The original meaning of crisis is a turning point, decisive or crucial in time, whether good or bad. The overused negative interpretation is of a time of danger or threat. The U.S. is now in a real crisis but one that relates directly to the old meaning of the word.
The change in the global energy landscape primarily due to America's fracking industry as well as advances in energy conservation is causing a decisive change in the American economy and America's role in the world.
Domestically over a year's time, the drop in energy prices will allow on average, every American household to save over $500 - better than any middle class tax cut. And these savings do not take into account diminished inflation as cheaper energy whether from manufacturing, farming, or shipping work their way through the economy.
Competitively the United States is now in a unique global position. It is spending significantly less money abroad to import oil giving its balance of payments a huge boost, and the oil it does import (America can not produce certain grades) is on the whole cheaper than oil other countries import.
Because the U.S. dollar is the reserve currency most of the world's oil is traded in dollars. Thus when America imports oil, it is not affected by the change in value of the dollar versus other currencies.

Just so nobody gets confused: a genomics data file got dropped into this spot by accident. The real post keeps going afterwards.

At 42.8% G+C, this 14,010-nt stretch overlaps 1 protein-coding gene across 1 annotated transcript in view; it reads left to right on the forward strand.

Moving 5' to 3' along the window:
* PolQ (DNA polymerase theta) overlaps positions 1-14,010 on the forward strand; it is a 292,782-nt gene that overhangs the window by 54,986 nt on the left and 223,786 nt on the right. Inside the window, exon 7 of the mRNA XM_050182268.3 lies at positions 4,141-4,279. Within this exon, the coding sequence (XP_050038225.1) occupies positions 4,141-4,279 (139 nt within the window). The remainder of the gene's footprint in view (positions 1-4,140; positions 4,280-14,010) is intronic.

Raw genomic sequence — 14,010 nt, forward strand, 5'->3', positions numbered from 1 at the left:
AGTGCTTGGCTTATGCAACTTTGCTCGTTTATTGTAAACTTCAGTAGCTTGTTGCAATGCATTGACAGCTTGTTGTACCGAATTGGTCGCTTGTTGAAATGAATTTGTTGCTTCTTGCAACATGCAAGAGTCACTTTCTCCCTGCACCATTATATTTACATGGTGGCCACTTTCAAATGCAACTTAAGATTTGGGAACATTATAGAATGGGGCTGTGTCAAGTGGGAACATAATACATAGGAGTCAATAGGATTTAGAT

With the recent rise in the dollar, Europe as an example pays comparatively more for their oil than the U.S. This does not mean that Europe, China, Japan etc. are not benefiting from the lower oil prices. They are just benefiting less.
America is also now the largest producer of natural gas in the world. Natural gas is crucial in competitive heavy industrial manufacturing and it is now substantially cheaper to purchase natural gas in America than in Europe or Asia. American gas sells for about $4 per million BTU, compared with about $10 in Europe and $18 in Asia. According to the IMF, this has lead to a 6% average increase in America's manufactured export because of greater competitiveness.
The International Energy Agency has warned that Europe will loose a third of its share of global energy intensive exports over the next two decades because its energy prices will remain higher than those in the U.S.
The agency did not mention China, but obviously the situation should be similar to Europe in reference to non labor-intensive but energy intensive manufacturing.
It is not impossible to imagine that with out the new energy savings the America economy would be either standing still or slowing. Europe is America's largest trading partner and the fracking revolution has essentially, for the time being vaccinated the American economy against Europe's economic malaise.
So the question is how far can oil drop, and will further falls in the price of energy kill the goose that is laying the golden egg, the price incentive to invest in fracking, clean energy and conservation. Energy pricing is based on world supply and demand plus some government intervention. Most experts believe that primarily the fall in the price has been caused by the addition of US fracking product in the market increasing the global supply. For example, the United States used to be the main buyer of Nigerian oil. Since the United States now now buys very little from there, Nigeria has been forced to find a new customer at a cheaper price and with more difficult terms - China.